I started experiencing symptoms at 16 (after using high doses marijuana, and once amphetamine), and after amphetamine I went into full blown psychosis… yet 6 years went, I still do experience some symptoms, I am still on medications. Is it possible to fully recover? As you see, my SC is actually highly connected to street drugs, but even after stopping them I do experience symptoms.
Yes, it is. About twenty percent of people with schizophrenia fully recover. I am not sure about your case if it is drug-induced. The issue is that studies have been done on people who fully recover. The problem is that, once these people make a full recovery, they are ‘lost to research’. In other words they move on with their lives and the studies lose the participants. Thus, the highest functioning people with this illness are ‘lost to science’. Therefore, science paints a bleak view of the illness, and bleaker yet of the prognosis. Don’t believe a word doctors say…but take your medications until a doctor supervises a complete withdrawal.
Yes I believe so
I like your enthusiasm. That type of thinking can be dangerous to those of us who are more helped by medication and are completely lost without support.
However I think recovery should be measured in context of symptoms and overall wellbeing; schizophrenia is usually diagnosed as a chronic condition that will never go away.
I was medication resistant for the better part of my teenage years. I honestly don’t regret times I wasn’t medicated because I feel like varying states of the mind are beneficial and did not take away from my evolution and growth as a person, others would try to excuse my behavior as missing a dose. I believed I could overcome it, and I learned a lot about spiritual energy. Now I am at the point where I can surrender to my higher power.
In their mind they think taking a pill every day magically erases our uncomfortable experiences and are discomforted by the notion that we can recover without needing their help. Or perhaps they have lost faith in us. But I do think lots of people get better, and its ok to reach out for support.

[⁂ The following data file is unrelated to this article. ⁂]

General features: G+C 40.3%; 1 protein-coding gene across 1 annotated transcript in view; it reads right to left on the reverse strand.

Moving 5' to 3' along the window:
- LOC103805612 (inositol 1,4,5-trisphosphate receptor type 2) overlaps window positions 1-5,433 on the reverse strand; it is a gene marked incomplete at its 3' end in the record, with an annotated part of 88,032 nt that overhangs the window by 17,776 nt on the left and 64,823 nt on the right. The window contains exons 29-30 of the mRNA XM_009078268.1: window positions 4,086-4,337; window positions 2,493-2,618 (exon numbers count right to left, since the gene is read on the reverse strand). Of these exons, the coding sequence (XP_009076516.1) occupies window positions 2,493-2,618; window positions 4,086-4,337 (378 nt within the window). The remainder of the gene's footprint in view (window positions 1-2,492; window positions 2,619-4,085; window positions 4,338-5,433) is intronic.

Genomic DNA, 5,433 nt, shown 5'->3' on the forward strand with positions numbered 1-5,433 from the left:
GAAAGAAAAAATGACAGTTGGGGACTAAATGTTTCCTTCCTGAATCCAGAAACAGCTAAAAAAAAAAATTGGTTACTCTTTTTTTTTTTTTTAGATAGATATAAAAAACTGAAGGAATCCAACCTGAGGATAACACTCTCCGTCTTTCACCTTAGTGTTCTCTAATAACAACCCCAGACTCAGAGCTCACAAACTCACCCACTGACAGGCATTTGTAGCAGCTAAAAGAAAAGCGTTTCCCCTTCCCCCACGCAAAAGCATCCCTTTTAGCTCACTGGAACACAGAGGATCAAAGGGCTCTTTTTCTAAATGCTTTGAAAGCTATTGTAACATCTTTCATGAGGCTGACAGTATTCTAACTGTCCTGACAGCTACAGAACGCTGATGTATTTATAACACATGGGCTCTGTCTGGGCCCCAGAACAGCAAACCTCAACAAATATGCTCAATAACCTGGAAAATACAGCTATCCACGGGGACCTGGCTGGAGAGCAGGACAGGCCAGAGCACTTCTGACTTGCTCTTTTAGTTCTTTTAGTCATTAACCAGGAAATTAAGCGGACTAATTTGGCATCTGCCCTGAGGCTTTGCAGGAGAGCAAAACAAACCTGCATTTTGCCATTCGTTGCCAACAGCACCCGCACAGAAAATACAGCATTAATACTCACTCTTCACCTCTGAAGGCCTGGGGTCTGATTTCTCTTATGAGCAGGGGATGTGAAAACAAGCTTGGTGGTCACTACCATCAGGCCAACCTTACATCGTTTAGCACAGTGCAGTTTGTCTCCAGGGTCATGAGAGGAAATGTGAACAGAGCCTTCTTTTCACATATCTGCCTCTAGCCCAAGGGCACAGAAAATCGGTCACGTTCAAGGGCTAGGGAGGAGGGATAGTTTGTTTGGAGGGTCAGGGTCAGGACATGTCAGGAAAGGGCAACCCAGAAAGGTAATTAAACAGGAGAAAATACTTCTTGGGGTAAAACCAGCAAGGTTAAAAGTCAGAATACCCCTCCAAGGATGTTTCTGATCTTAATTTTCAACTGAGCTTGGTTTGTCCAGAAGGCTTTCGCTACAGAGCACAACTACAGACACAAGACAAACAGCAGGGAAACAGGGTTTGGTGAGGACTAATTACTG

The problem is that the illness needs to be seen through a big picture holistic lense, not a black and white photograph. Thats what I think. I have been helped a lot through early intervention, i think, compared to my mom who was never medicated until her late late adult life. She has some health issues from cigarettes and blood sugar is worse than mine.
As painful as it is I think accepting the need for help can be crucial to finding a balance. If I could re-work my past, I would have been diagnosed and treated differently regardless of how early medication and treatment can be effective, the way it is used and weaponized is also dangerous…
people need to be treated humanly and by humanitarian organizations not corporate for profit institutions. People who have mental illnesses need a lot more than short-term medication interventions and blind treatments.
Well, that is a good personal story, but one in five recovering completely is based on hard data. Plus, those who recover completely are lost to science because they move on with their lives, so it is hard to estimate their level of functioning.
Also, I agree, if you are spiritual and are treated holistically, then it may be more beneficial. But, the most crucial aspect of recovery, according to science, is resilience. It is the ability to take on adversity.
I did not know that 1 in 5 people fully recover. Do you think that is based on the attitudes of the people around them? Like, if there was more awareness on the capacity for individuals to recover and evolve and change, then less stigma and oppression would leave us isolated and lost to system, for instance–my dad sees what the Mayor Adams is doing as “compassionate” and I tell him that he’s leaving the funding to police, and that its less about helping people and more about pulling a curtain over the real issues of homelessness and poverty, and criminalizing mental illness as an abuse of privilege and power.